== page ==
Nvidia’s latest budget GPU is billed as a competitor for AMD’s budget king, the RX 580. Built on the same Nvidia Turing architecture that the recent RTX line of cards are built around, the GeForce GTX 1660 more than succeeds as a competitor in this price range. If you want excellent 1080p gaming and strong VR/1440p gaming, then the GTX 1660 may just be the right card for you. But what’s the best GTX 1660?
If you are unfamiliar with GPU specs or how the GTX 1660 performs, feel free to scroll past our GTX 1660 reviews and peruse the buying guide. We’ll fill you in on all you need to know there. If you haven’t skipped ahead, though…let’s get into it!
Note: The GTX 1660’s MSRP starts at $219, and every card in this article is at least $10 higher than this. We did this because this is a best of, and that extra $10 is usually well worth the money!
If you had trouble breaking down all the specs and jargon presented earlier, don’t worry: we’ll help you understand just what we’re talking about in this buying guide section of the article. If you still have any lingering questions after finishing the buying guide, feel free to leave a comment and we’ll help you as quickly as we can.
How does the GTX 1660 perform?
The GTX 1660 is built for superb 1080p gaming in even the most testing scenarios, as well as strong 1440p and VR performance. Compared to modern consoles and their tendency to play at 900p/1080p and 30 FPS, the 1660 can very regularly push a native 1080p or 1440p at 60 FPS, with the added benefit of higher visual settings. This puts it in a league well above that of any console, even something like the PS4 Pro.
For a more detailed breakdown of how the GTX 1660 performs in the most strenuous scenarios, look above to see Digital Foundry’s benchmarks. These are worst-case scenarios, mind, using the highest graphics settings in the most strenuous modern games. With intelligent settings adjustments, 1440p gaming is very possible.
(We’re just going to say it: Assassin’s Creed Odyssey has garbage performance optimization.)
How does the GTX 1660 compare to the RX 580 and 590?
Running at stock clocks, the GTX 1660 decimates– we’re looking at a roughly 15% performance increase– the RX 580 and is often available for the same price. While the 1660 doesn’t have that stellar AMD Game Bundle going for it, that game bundle is also going to expire by the end of April 2019, at which point a significant price drop will be needed for the RX 580 to stay competitive.
The RX 590, meanwhile, pretty much performs the same as the GTX 1660… but the 1660 is also much cheaper, with an MSRP of $220 versus the 590’s MSRP of $280 (which pushes the 590 up into the 1660 Ti price range). This price range sees a hard win in Nvidia’s favor, though AMD dominated here for a very long time.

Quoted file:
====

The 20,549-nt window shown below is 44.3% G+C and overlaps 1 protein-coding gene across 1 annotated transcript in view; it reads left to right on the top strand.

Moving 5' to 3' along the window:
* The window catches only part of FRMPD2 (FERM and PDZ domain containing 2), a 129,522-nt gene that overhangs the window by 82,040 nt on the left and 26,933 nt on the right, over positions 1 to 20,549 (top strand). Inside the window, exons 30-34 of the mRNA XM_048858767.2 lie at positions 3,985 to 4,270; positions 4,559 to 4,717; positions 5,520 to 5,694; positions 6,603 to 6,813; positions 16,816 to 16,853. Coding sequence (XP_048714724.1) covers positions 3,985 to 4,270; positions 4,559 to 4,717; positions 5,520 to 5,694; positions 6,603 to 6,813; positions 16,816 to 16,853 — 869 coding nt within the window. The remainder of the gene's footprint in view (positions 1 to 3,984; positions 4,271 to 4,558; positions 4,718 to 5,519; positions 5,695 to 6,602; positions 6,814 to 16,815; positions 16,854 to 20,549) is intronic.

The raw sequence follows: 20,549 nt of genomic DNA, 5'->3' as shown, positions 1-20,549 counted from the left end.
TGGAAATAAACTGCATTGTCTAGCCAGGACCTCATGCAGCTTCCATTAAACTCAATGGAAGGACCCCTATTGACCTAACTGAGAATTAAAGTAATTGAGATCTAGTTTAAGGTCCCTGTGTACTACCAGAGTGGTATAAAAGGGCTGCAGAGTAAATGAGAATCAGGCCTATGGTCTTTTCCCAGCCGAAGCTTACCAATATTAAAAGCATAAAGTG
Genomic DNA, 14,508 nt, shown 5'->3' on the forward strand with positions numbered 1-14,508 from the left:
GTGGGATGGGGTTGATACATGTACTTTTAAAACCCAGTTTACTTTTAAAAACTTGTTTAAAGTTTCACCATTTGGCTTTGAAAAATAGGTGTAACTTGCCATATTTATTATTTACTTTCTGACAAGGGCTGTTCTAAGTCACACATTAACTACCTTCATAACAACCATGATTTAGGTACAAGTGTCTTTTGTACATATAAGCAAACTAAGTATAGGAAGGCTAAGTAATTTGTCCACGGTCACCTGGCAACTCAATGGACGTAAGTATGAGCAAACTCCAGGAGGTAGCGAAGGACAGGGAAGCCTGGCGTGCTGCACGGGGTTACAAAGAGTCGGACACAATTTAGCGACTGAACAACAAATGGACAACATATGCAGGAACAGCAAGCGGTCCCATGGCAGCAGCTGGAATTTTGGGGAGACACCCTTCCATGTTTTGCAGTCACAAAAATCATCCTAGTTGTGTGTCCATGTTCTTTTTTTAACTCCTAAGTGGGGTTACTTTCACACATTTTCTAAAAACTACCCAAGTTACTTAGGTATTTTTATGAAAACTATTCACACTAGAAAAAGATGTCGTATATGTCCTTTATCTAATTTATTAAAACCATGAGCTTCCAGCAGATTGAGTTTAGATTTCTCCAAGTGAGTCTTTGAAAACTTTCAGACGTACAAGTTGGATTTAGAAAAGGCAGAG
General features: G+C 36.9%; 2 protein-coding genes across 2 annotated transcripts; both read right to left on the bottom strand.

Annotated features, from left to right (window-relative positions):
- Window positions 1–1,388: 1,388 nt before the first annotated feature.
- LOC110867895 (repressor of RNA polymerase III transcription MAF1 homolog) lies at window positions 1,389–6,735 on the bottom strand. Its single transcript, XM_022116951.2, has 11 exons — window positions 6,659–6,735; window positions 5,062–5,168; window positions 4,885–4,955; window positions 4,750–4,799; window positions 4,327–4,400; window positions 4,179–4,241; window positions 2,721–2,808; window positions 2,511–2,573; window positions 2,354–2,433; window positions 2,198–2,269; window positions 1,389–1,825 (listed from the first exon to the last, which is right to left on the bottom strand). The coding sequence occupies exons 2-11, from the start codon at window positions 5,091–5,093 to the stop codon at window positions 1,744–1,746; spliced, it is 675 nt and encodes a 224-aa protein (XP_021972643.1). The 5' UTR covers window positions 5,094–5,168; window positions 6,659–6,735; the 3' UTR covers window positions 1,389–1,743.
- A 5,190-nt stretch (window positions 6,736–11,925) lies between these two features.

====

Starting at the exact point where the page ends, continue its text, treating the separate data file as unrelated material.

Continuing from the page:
How do length and width matter?
Length and width are the physical measurements of the card you’re getting. Not every GTX 1660 will be the same shape and size– each manufacturer is going to have a different length, width, and cooler design for their card.
Longer length and width will generally mean better cooling and overclocks, but at the expense of taking up more room in your case. (Perhaps to the point of not fitting if you’re placing it into a Micro ATX or Mini ITX tower.) Smaller dimensions mean the card will fit better in more cases, but may not have the cooling capacity to be pushed to higher overclocks.
The most important of the two measurements is length. Width counts the number of PCI slots the card takes up, which shouldn’t ever be a problem for the majority of users. Length will better determine how it actually fits in your chassis, though, and this is where you’ll want to check against your case’s specs to be sure.
What does clock speed change?
Clock speed doesn’t really work as a way to measure speed across different GPU architectures, but as a way to measure speed across the same version of a different GPU… it works mostly as intended.
Most of the cards in this list are shipping with their own factory overclocks– the higher the factory overclock, the higher the out-of-box performance you can expect to receive from this card. If you want to know more about this, then we actually have an article all about overclocking that you can read.
What about ports?
Generally speaking, you’ll see the following three types of ports on a modern Nvidia GPU:
- HDMI – The most common standard for HDTVs and modern monitors.
- DisplayPort – A more monitor-centric standard, especially for 1440p+ and 144 Hz displays.
- USB-C – Used with certain VR headset configurations and compatible displays.
If you somehow don’t have any of these connectors for your display, don’t worry. DVI to HDMI connectors exist for exactly that reason.